Return to Index
Lifestyle Changes to Manage Irritable Bowel Syndrome (IBS)
Ways to Manage Your Symptoms
- Keep a food diary and avoid those foods that cause symptoms.
- Eat foods that can help firm up stools, such as cheese and bananas.
- Consider foods that stimulate bowel movements, such as high-fiber foods, fruits, and prune juice.
- Consider a fiber supplement to help soften your stool and make bowel movements easier.
- Consider stool softeners.
- Keep a food diary and avoid those foods that cause gas. Foods that commonly cause gas are:
- Legumes (beans)
- Fructose and sorbitol in beverages
- Dairy products
- To help reduce gas caused by legumes, try Beano.
- If dairy products cause gas, take the lactase enzyme when eating dairy foods, or try lactose-free milk or substitute yogurt for milk.
- Try simethicone to reduce gas accumulation.
- Place hot or cold packs on your abdomen.
- Limit caffeine.
- Deep breathing exercises
- Counseling to help develop coping skills
Other Lifestyle Changes
- Keep a food diary, listing what you eat and what the reaction is. Discuss the findings with your doctor or dietitian.
- Make gradual changes to your diet and record the results.
- Avoid foods that have provoked symptoms more than once. A dietitian can help you choose substitutes for offending foods.
The following foods and drinks may provoke symptoms:
- High-fat foods
- Spicy foods
- Dairy products (milk, yogurt, cheese, ice cream)
- Legumes (dried beans, such as chickpeas, black beans, lentils, kidney beans, and others)
- Other gas-producing foods
- Large amounts of alcohol or caffeine
- Sweetening agents, such as sorbitol and fructose (check the fine print on the food label)
Eat foods that may reduce the risk of spasm, such as:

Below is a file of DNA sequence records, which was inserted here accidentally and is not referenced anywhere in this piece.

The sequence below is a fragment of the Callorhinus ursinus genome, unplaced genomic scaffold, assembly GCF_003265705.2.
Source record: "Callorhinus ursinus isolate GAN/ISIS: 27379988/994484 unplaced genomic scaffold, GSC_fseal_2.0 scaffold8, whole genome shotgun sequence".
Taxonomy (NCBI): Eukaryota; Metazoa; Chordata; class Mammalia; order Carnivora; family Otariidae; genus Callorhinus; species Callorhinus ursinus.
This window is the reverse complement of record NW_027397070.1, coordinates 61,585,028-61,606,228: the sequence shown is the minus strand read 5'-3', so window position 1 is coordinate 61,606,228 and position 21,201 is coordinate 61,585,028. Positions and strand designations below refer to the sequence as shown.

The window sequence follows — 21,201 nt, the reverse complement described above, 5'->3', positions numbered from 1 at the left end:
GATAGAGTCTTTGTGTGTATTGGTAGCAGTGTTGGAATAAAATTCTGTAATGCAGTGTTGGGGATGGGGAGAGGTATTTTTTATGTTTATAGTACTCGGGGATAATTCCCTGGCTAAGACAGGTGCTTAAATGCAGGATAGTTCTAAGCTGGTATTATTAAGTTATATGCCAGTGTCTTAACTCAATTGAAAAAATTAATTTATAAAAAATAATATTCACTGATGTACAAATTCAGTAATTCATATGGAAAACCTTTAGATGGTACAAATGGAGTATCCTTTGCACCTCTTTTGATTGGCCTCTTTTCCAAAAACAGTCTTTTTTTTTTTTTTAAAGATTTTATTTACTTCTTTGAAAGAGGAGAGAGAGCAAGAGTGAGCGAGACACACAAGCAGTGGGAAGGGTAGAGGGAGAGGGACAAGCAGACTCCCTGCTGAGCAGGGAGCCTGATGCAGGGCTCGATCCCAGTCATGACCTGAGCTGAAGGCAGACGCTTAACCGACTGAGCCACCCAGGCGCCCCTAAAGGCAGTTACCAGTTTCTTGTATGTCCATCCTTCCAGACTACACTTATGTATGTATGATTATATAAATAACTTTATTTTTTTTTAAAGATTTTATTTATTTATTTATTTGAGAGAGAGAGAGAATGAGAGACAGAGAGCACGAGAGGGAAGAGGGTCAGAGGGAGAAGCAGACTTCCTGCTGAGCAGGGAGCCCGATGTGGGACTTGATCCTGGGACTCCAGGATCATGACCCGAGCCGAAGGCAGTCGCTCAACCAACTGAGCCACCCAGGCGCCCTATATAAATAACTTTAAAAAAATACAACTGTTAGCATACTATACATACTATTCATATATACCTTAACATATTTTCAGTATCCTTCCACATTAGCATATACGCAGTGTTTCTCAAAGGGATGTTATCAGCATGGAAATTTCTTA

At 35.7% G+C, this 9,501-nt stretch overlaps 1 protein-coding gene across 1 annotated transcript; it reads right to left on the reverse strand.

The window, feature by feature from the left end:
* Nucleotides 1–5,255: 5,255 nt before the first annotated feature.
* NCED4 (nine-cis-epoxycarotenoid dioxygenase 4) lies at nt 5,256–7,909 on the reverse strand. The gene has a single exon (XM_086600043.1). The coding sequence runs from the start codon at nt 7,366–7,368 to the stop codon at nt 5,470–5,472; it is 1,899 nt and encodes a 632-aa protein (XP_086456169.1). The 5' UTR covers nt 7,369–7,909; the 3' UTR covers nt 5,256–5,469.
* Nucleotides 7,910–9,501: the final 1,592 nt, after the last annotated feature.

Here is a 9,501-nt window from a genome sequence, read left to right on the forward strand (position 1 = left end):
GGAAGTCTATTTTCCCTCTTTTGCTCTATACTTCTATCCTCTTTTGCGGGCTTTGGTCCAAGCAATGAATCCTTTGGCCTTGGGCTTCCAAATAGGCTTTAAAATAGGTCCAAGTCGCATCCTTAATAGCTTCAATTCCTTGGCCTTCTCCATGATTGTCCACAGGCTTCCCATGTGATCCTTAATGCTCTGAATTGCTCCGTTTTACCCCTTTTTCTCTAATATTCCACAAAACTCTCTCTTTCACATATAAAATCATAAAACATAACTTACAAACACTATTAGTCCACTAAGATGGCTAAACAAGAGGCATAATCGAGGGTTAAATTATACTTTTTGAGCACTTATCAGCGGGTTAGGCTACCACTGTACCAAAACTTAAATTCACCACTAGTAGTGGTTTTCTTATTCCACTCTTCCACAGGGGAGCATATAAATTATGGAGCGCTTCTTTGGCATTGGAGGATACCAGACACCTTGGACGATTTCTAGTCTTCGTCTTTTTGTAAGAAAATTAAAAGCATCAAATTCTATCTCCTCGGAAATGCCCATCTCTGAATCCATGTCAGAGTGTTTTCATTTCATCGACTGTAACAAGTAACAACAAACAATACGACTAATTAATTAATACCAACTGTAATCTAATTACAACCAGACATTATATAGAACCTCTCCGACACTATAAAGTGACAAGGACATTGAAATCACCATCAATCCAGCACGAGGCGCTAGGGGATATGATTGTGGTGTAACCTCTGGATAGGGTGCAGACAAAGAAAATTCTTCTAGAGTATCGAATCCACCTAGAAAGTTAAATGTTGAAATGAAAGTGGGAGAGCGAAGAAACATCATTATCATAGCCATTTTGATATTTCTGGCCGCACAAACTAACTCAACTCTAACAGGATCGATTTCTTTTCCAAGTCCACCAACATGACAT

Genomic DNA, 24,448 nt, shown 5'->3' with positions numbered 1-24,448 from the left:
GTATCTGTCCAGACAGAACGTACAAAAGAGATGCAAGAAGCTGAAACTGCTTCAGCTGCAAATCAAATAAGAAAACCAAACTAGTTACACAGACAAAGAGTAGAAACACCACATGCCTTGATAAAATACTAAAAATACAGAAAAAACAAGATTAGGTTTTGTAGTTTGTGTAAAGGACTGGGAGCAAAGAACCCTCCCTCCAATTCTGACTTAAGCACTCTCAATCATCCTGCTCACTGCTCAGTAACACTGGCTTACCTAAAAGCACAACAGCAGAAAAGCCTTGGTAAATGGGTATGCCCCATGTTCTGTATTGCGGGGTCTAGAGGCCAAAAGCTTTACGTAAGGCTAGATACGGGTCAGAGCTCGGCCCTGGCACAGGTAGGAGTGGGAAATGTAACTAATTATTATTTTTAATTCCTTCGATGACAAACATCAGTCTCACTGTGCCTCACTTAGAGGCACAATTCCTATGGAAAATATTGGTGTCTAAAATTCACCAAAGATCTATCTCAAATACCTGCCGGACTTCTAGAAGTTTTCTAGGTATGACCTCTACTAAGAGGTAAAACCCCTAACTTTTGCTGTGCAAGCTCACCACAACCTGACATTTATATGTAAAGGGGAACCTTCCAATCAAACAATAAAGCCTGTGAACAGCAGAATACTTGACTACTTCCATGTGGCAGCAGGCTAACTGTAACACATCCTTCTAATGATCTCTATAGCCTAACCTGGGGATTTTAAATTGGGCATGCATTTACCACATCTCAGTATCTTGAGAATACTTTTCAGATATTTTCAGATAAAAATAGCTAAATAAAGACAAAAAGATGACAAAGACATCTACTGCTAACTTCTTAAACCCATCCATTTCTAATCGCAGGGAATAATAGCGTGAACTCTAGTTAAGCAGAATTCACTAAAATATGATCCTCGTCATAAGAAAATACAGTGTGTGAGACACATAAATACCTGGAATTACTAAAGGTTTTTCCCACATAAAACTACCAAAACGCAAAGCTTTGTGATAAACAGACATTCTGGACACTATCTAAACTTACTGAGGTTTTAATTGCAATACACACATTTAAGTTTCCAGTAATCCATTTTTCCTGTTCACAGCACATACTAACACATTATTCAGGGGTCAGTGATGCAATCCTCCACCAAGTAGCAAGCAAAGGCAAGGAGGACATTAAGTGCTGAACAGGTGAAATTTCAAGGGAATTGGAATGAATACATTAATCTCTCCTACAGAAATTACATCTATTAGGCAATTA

- Fruits and vegetables
- Whole grains and other high-fiber foods (Note: Until your body adjusts, more fiber may increase gas and bloating; increase your fiber intake slowly and drink lots of fluids. Talk with your healthcare provider about the proper amount of fiber you should have in your diet.)
- Eat smaller meals more often or smaller portions, rather than eating a few large meals.
- Eat slowly and try not to swallow air.
- Drink more water to help reduce constipation.
When to Contact Your Doctor
American College of Gastroenterology website. Available at: http://www.acg.gi.org. Accessed March 3, 2006.
American Gastroenterological Association website. Available at: http://www.gastro.org. Accessed March 3, 2006.
American Society of Colon and Rectal Surgeons website. Available at: http://www.fascrs.org. Accessed March 3, 2006.
Fauci AS, Braunwald E, et al. Harrison's Principles of Internal Medicine. 14th ed. New York, NY: The McGraw-Hill Companies; 2000.
7/16/2010 DynaMed's Systematic Literature Surveillance https://dynamed.ebscohost.com/about/about-us: Dorn SD. Systematic review: self-management support interventions for irritable bowel syndrome. Aliment Pharmacol Ther. 2010 May 22. [Epub ahead of print]
4/22/2011 DynaMed's Systematic Literature Surveillance https://dynamed.ebscohost.com/about/about-us: Johannesson E, Simrén M, et al. Physical activity improves symptoms in irritable bowel syndrome: a randomized controlled trial. Am J Gastroenterol. 2011 Jan 4. [Epub ahead of print]
- Reviewer: Daus Mahnke, MD
- Review Date: 12/2013
- Update Date: 00/11/2013